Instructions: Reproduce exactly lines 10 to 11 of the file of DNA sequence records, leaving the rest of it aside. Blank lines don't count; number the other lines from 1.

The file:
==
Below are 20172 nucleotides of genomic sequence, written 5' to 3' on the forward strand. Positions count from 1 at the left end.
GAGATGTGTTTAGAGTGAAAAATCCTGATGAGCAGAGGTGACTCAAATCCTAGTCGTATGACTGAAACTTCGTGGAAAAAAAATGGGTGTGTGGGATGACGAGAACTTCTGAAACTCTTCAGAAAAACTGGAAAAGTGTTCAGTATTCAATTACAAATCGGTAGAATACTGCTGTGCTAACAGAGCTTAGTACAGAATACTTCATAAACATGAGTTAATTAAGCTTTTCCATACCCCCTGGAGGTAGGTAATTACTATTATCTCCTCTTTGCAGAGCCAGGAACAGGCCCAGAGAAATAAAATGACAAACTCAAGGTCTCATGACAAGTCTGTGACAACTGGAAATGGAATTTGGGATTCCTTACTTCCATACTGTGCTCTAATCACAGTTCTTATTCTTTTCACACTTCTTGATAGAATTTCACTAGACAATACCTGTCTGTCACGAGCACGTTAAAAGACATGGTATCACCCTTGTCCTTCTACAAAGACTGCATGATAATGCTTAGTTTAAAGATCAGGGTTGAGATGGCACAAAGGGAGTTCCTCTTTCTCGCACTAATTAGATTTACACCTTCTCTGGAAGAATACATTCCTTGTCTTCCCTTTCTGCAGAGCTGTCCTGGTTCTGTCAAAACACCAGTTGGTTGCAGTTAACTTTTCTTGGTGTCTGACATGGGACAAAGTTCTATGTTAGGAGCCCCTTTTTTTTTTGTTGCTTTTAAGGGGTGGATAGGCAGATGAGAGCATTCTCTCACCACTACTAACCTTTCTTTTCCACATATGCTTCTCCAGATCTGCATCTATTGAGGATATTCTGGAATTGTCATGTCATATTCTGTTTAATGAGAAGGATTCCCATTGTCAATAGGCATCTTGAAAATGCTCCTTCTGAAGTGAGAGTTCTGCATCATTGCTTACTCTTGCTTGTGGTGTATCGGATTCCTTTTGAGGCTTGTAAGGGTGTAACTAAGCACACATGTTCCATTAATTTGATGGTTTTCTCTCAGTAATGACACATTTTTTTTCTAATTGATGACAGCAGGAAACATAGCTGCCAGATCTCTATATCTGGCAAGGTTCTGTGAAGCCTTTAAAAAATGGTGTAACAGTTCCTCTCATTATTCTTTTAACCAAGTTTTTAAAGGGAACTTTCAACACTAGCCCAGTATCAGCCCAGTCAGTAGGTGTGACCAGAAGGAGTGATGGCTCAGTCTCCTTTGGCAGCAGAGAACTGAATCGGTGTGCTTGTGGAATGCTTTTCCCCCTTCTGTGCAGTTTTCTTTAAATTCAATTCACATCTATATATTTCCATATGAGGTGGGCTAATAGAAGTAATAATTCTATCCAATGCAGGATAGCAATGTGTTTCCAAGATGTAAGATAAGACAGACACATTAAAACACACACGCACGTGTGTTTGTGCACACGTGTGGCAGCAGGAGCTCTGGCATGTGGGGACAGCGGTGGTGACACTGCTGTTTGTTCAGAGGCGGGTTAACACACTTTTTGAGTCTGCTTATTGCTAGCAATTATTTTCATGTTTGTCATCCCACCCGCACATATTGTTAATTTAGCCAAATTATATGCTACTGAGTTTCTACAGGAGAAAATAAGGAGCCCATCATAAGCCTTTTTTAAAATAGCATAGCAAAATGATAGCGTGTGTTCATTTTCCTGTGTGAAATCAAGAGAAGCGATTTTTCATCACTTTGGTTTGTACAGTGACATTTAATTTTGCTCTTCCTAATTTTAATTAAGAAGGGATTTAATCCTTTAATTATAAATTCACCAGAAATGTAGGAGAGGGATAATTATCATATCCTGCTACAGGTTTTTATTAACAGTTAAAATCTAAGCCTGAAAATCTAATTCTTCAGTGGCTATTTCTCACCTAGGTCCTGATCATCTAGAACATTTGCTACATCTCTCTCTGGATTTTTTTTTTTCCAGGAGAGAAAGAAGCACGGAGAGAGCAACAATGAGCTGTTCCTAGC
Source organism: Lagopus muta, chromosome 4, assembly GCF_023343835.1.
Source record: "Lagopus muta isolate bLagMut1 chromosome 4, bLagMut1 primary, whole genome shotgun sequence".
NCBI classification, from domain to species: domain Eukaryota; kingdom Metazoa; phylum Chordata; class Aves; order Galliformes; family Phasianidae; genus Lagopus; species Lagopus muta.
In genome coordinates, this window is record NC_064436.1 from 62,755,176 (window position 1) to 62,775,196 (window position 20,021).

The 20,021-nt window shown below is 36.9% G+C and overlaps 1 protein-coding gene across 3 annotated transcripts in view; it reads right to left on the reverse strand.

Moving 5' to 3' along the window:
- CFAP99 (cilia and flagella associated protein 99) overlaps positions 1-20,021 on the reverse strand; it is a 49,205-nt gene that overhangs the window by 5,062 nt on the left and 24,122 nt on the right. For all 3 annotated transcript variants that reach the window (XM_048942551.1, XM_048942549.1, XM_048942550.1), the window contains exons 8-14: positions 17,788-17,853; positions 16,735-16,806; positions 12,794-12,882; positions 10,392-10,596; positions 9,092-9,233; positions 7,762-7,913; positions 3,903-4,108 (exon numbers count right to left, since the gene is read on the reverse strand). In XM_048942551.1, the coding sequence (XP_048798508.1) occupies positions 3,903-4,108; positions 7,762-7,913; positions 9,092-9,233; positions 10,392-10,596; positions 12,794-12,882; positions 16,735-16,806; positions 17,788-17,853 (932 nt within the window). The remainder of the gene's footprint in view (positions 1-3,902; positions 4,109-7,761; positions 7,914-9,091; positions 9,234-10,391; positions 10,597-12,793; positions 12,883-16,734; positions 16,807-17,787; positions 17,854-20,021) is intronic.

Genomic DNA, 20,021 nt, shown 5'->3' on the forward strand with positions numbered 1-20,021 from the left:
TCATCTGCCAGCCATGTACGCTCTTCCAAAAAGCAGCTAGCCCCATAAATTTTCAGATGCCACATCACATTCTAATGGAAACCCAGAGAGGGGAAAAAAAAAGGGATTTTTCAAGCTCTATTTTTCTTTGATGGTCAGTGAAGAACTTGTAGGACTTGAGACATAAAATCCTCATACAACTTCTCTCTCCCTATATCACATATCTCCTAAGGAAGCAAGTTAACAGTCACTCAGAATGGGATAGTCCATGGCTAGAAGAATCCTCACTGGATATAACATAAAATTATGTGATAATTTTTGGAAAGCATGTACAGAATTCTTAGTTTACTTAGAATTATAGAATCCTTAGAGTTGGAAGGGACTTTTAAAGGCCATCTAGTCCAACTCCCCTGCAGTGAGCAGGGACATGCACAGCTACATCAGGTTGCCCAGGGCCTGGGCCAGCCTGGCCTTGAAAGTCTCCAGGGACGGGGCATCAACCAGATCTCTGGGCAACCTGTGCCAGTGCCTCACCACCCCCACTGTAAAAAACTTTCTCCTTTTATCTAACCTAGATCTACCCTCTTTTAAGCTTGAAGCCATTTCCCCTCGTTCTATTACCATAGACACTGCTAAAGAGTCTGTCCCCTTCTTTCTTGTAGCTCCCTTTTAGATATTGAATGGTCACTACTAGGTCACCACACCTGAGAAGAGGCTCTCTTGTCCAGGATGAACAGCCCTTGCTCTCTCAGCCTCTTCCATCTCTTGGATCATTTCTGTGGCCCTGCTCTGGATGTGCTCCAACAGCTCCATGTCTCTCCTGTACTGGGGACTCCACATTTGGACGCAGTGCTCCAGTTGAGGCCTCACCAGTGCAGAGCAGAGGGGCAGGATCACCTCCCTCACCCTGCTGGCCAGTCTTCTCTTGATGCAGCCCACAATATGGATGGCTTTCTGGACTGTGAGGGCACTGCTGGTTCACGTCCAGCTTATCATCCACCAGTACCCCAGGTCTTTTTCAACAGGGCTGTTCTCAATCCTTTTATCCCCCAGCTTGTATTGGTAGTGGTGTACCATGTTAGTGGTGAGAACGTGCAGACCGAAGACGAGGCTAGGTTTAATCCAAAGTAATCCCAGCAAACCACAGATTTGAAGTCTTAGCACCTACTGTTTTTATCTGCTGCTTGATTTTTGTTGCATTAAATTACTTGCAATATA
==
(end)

Genomic DNA, 20,021 nt, shown 5'->3' on the forward strand with positions numbered 1-20,021 from the left:
TCATCTGCCAGCCATGTACGCTCTTCCAAAAAGCAGCTAGCCCCATAAATTTTCAGATGCCACATCACATTCTAATGGAAACCCAGAGAGGGGAAAAAAAAAGGGATTTTTCAAGCTCTATTTTTCTTTGATGGTCAGTGAAGAACTTGTAGGACTTGAGACATAAAATCCTCATACAACTTCTCTCTCCCTATATCACATATCTCCTAAGGAAGCAAGTTAACAGTCACTCAGAATGGGATAGTCCATGGCTAGAAGAATCCTCACTGGATATAACATAAAATTATGTGATAATTTTTGGAAAGCATGTACAGAATTCTTAGTTTACTTAGAATTATAGAATCCTTAGAGTTGGAAGGGACTTTTAAAGGCCATCTAGTCCAACTCCCCTGCAGTGAGCAGGGACATGCACAGCTACATCAGGTTGCCCAGGGCCTGGGCCAGCCTGGCCTTGAAAGTCTCCAGGGACGGGGCATCAACCAGATCTCTGGGCAACCTGTGCCAGTGCCTCACCACCCCCACTGTAAAAAACTTTCTCCTTTTATCTAACCTAGATCTACCCTCTTTTAAGCTTGAAGCCATTTCCCCTCGTTCTATTACCATAGACACTGCTAAAGAGTCTGTCCCCTTCTTTCTTGTAGCTCCCTTTTAGATATTGAATGGTCACTACTAGGTCACCACACCTGAGAAGAGGCTCTCTTGTCCAGGATGAACAGCCCTTGCTCTCTCAGCCTCTTCCATCTCTTGGATCATTTCTGTGGCCCTGCTCTGGATGTGCTCCAACAGCTCCATGTCTCTCCTGTACTGGGGACTCCACATTTGGACGCAGTGCTCCAGTTGAGGCCTCACCAGTGCAGAGCAGAGGGGCAGGATCACCTCCCTCACCCTGCTGGCCAGTCTTCTCTTGATGCAGCCCACAATATGGATGGCTTTCTGGACTGTGAGGGCACTGCTGGTTCACGTCCAGCTTATCATCCACCAGTACCCCAGGTCTTTTTCAACAGGGCTGTTCTCAATCCTTTTATCCCCCAGCTTGTATTGGTAGTGGTGTACCATGTTAGTGGTGAGAACGTGCAGACCGAAGACGAGGCTAGGTTTAATCCAAAGTAATCCCAGCAAACCACAGATTTGAAGTCTTAGCACCTACTGTTTTTATCTGCTGCTTGATTTTTGTTGCATTAAATTACTTGCAATATA